27. On the terms of the covenant for renewal in this case, there is a further answer to the respondents' argument. The lease provides for renewal 'at a rent to be settled then'. It seems to us more than doubtful if a covenant in these terms can ever be enforced by specific performance. It is difficult to conceive that a Court can direct a renewal when the document itself does not indicate the rate of rent or even provide data with reference to which the Court can fix what may be called a proper rent See Nava Kishore Das v. Madan Mohan Das : AIR1924Cal346 , Cf. Srimati Giribala Dasi v. Kali Das Bhanja (1920) 39 M.L.J. 329 (P.C.). The learned trial Judge notes that neither side raised before him the argument that this covenant was bad for uncertainty. But in that connection he refers only to the tenant's option in respect of the period of the renewed lease and does not notice the obvious uncertainty as to the rate of rent. In Jardine, Skinner and Co. v. Rani Surut Soondari Debi it was assumed that having regard to the stipulations in the lease, it would have been possible for the Court to fix a proper rate of rent for the renewed term, but this course does not seem practicable in the present case. In Secretary of State for India v. Volkart Brothers it became unnecessary to deal with the question of uncertainty, in the view which their Lordships took upon the other question raised in that case. I am on this ground also unable to agree with the learned trial Judge that the unenforceability of the covenant for renewal is a reason for holding the suit lease to be void nor to accept the respondents' contention that it amounts to a failure of consideration to any extent.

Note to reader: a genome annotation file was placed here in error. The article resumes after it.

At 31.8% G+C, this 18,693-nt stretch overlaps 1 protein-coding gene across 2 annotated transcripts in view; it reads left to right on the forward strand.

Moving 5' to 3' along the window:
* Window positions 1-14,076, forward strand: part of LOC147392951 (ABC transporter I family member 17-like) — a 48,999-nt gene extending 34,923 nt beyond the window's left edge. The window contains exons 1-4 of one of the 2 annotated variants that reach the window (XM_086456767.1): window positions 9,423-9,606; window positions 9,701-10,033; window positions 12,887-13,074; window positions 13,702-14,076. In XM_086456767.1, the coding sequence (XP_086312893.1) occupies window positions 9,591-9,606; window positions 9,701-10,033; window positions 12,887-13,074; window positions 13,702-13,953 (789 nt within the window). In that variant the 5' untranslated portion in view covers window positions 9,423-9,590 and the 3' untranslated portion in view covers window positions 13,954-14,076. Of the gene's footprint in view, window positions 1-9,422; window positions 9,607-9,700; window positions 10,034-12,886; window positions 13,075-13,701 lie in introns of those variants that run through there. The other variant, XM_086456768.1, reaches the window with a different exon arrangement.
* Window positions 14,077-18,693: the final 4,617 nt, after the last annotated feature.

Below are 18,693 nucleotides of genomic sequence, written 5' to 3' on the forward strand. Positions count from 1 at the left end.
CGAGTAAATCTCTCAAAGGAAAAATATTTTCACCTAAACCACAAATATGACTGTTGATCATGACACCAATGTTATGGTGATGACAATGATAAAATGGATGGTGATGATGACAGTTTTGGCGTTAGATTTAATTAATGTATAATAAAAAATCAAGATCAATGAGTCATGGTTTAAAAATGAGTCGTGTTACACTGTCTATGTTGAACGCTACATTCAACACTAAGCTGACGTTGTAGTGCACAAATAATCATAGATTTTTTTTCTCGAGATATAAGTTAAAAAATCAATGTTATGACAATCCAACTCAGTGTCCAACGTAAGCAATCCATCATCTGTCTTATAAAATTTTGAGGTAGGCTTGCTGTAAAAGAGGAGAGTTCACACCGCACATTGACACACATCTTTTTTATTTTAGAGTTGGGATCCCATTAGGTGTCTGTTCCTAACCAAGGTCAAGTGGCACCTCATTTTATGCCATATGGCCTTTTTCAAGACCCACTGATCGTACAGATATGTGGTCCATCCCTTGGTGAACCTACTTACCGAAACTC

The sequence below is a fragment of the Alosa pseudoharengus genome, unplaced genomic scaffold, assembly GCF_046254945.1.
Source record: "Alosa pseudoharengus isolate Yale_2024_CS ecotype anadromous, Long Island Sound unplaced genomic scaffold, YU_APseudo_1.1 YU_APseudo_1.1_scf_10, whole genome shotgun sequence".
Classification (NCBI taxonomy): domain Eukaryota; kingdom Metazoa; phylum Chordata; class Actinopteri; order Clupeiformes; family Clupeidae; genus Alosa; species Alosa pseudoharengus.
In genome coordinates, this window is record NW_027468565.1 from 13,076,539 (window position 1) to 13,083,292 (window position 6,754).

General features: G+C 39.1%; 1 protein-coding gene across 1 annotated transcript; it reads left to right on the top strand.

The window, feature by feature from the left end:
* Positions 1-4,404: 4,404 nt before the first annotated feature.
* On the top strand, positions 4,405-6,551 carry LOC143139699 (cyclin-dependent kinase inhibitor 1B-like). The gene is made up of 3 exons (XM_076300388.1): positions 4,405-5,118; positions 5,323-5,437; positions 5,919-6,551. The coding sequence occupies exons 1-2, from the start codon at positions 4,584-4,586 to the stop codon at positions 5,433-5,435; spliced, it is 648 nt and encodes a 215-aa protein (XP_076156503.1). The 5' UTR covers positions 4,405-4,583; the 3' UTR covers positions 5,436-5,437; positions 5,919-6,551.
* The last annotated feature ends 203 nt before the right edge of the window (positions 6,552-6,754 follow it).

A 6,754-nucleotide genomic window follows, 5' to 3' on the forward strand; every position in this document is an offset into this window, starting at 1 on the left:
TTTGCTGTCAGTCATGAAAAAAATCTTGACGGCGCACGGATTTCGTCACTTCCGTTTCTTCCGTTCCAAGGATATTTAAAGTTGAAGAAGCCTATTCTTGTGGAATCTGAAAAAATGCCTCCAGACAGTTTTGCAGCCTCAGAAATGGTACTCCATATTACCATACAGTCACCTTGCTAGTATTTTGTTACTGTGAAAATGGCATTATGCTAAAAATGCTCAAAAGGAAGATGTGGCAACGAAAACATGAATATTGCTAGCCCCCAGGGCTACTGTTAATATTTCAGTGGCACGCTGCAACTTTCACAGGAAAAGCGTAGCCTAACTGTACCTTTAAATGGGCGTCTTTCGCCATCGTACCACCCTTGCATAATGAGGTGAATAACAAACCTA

28. In the course of the argument, I put it to Mr. Venkatachariar whether it is not open to a minor after he comes of age to adopt and ratify a transaction entered into by a guardian, though it might have been in excess of the guardian's powers and in that sense not binding on the minor. This test is relevant in the present case, not only for the purpose of determining whether the transaction can properly be described as void but also because we have been informed that the minor plaintiff has come of age during the pendency of the suit and was willing to stand by the lease, if the quondam minor adopts the guardian's lease, it can only be on the basis that the minor is willing to abide by all the covenants in the lease according to their natural meaning and effect, because he cannot approbate and reprobate. Mr. Venkatachariar answered that so far as the guardian's transaction is in the nature of a 'transfer of property' it is open to the minor to adopt it, though in excess of the guardian's powers, but if it is only a only a 'contract' it is wholly void if in excess of the guardian's powers and therefore incapable of being validated by any principle of ratification. In support of this distinction, he relied on Section 2 Sub-section (g) of the Contract Act declaring that an agreement not enforceable by law is void. This is begging the question, because if it is enforceable at the option of the minor but not at the option of the other party, it will only be a 'voidable' contract falling under Clause (i). Even accepting the distinction suggested by Mr. Venkatachariar, I see no reason why the present case should not be held to fall under his first head, namely, a transaction in the nature of a transfer of property. A lease is not the less a transfer of property because it contains or implies covenants and in that sense may be bilateral. Govinda Kurup v. Chowakkaran Keloth Beekku : (1930)59MLJ941 , is not apposite here, because the transaction was there entered into by the minor himself and not through a guardian and therefore directly fell under Section 7 of the Transfer of Property Act. Even in the case of a sale, the sale deed may contain or the law may imply certain covenants but the transaction does not on that account cease to be a transfer of property.